What Christ Did through Paul

In Christ Jesus, then, I have reason to be proud of my work for God. For I will not venture to speak of anything except what Christ has accomplished through me to bring the Gentiles to obedience—by word and deed” (vv. 17–18).

- Romans 15:17-19

Even though Paul did not plant the church in Rome and did not have personal contact with most of the addressees of his epistle to the Roman Christians, he nevertheless had the authority to instruct the Romans in the content and application of the gospel (Rom. 15:15-16). He possessed this authority as an Apostle, as one appointed to speak on behalf of Christ and to deliver the teaching of the Lord Himself. In today’s passage, Paul elaborates on this theme and on his calling, stressing the point that any success he had in his ministry could be attributed only to Christ’s work in and through him.

Paul speaks of being “proud” of his work for God. This might seem strange because Scripture often speaks of pride as a great sin (Prov. 8:13). However, the Lord does not condemn being proud in and of itself. There is a legitimate way in which we can take pride in our work for God, and the Apostle shows us what this looks like in Romans 15:17-18. Paul took pride in his ministry to the Gentiles not because it demonstrated his own strength, intelligence, or other talents. That kind of pride would be sinful because it demonstrates a heart that is all about self-reliance, a spirit that thinks we are capable in ourselves of great success. This flies in the face of all that the Bible has to say about our need to trust in the Lord and to rely on Him in all that we do (Ps. 28:7; Prov. 3:5-6). God-honoring pride boasts in the Lord and acknowledges that all of our accomplishments are possible only through His gifts to us and His sustaining power. When we serve the Lord successfully and fulfill His purposes for us, the credit is not finally due to ourselves but to God’s work in us. Paul’s pride is not sinful, because this is the kind of pride he exhibits in today’s passage. It is a God-centered pride that recognizes the source of His success and thereby gives back to God what He has given to us. Dr. R.C. Sproul writes in his commentary Romans: “Paul offers to God a return of the gifts that God himself has given. That is all we can ever do. What can we give to God that we have not first received from his hand?”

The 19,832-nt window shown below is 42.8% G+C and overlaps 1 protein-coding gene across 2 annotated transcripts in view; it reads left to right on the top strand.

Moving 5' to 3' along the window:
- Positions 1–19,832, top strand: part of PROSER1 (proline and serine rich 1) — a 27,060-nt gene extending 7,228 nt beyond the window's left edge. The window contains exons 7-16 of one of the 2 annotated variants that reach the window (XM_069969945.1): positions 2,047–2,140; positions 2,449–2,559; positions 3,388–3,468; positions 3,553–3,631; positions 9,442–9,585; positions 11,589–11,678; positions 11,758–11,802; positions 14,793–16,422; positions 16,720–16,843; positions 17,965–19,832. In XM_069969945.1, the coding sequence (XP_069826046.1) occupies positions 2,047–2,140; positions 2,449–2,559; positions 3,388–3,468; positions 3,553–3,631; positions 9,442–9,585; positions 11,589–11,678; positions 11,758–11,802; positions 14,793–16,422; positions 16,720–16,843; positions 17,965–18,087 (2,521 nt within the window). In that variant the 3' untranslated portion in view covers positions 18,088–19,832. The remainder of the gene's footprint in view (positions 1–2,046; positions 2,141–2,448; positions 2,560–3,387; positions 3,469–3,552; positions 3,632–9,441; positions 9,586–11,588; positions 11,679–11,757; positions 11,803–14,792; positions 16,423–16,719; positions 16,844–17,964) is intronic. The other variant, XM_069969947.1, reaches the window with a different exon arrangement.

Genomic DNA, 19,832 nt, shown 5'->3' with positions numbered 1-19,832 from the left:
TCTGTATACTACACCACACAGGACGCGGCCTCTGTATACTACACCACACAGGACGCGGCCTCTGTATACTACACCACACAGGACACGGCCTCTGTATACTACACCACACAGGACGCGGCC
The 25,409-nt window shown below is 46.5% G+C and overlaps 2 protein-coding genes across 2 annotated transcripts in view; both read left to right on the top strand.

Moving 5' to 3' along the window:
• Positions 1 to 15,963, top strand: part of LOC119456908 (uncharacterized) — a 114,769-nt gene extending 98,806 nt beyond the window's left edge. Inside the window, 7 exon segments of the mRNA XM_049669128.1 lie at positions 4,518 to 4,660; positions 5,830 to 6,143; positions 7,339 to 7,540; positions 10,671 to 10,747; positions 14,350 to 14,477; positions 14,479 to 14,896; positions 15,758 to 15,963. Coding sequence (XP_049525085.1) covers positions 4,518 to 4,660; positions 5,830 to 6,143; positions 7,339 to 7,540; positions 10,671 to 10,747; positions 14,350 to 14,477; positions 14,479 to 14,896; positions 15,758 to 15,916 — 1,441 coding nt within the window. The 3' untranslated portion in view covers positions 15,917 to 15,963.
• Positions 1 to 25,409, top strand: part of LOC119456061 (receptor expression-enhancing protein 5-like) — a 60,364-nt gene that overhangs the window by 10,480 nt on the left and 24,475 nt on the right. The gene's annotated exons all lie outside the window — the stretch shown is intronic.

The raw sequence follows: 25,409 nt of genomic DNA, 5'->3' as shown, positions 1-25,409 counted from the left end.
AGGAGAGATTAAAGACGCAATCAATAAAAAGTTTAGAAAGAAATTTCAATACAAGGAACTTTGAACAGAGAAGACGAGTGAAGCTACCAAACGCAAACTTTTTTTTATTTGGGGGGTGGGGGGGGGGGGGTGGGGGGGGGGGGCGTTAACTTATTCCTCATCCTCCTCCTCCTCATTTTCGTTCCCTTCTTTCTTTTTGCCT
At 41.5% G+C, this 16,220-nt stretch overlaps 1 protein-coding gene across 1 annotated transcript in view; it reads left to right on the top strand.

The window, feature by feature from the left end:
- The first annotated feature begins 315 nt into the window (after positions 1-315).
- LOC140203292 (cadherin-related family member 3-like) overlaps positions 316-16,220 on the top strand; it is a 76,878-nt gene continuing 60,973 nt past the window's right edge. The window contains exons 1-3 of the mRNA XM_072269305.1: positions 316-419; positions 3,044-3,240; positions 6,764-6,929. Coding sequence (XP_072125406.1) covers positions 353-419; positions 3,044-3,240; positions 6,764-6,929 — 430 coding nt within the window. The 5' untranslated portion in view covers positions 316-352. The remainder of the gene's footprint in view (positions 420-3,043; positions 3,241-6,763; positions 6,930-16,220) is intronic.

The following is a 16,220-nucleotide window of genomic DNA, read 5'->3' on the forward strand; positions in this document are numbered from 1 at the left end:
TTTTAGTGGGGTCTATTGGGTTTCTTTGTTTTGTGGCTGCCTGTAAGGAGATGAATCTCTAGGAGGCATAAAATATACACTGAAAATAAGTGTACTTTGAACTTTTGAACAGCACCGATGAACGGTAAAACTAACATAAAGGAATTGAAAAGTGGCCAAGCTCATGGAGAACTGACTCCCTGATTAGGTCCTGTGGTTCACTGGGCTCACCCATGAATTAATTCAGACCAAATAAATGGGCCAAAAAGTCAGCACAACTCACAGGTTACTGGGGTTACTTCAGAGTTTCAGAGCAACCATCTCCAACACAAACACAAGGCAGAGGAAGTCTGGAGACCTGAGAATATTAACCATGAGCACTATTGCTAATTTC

Paul then refers to the scope of his ministry, that he has been successful from Jerusalem to Illyricum (Rom. 15:19). This points out the extent of the Apostle’s work in the eastern Roman Empire, as his church-planting efforts extended from Palestine (Jerusalem) to modern-day Serbia (Illyricum). At the time he wrote his letter to the Romans, Paul saw that his work in those regions was finished, and as we will see, it was time for him to head west.Œ

Coram Deo

We can take godly pride in serving the Lord successfully when we recognize that we have been only instruments in the Lord’s hand, instruments of His work and not ultimately the workers ourselves. Because we are God’s instruments, our goal is to be faithful. He produces fruit through us; we do not give the growth (1 Cor. 3:6). We live faithfully by working hard unto the God and by trusting Him to accomplish His purposes, and not trusting in our efforts.

Passages for Further Study

Judges 16:23–31
Isaiah 12
2 Corinthians 10:17
Galatians 2:20

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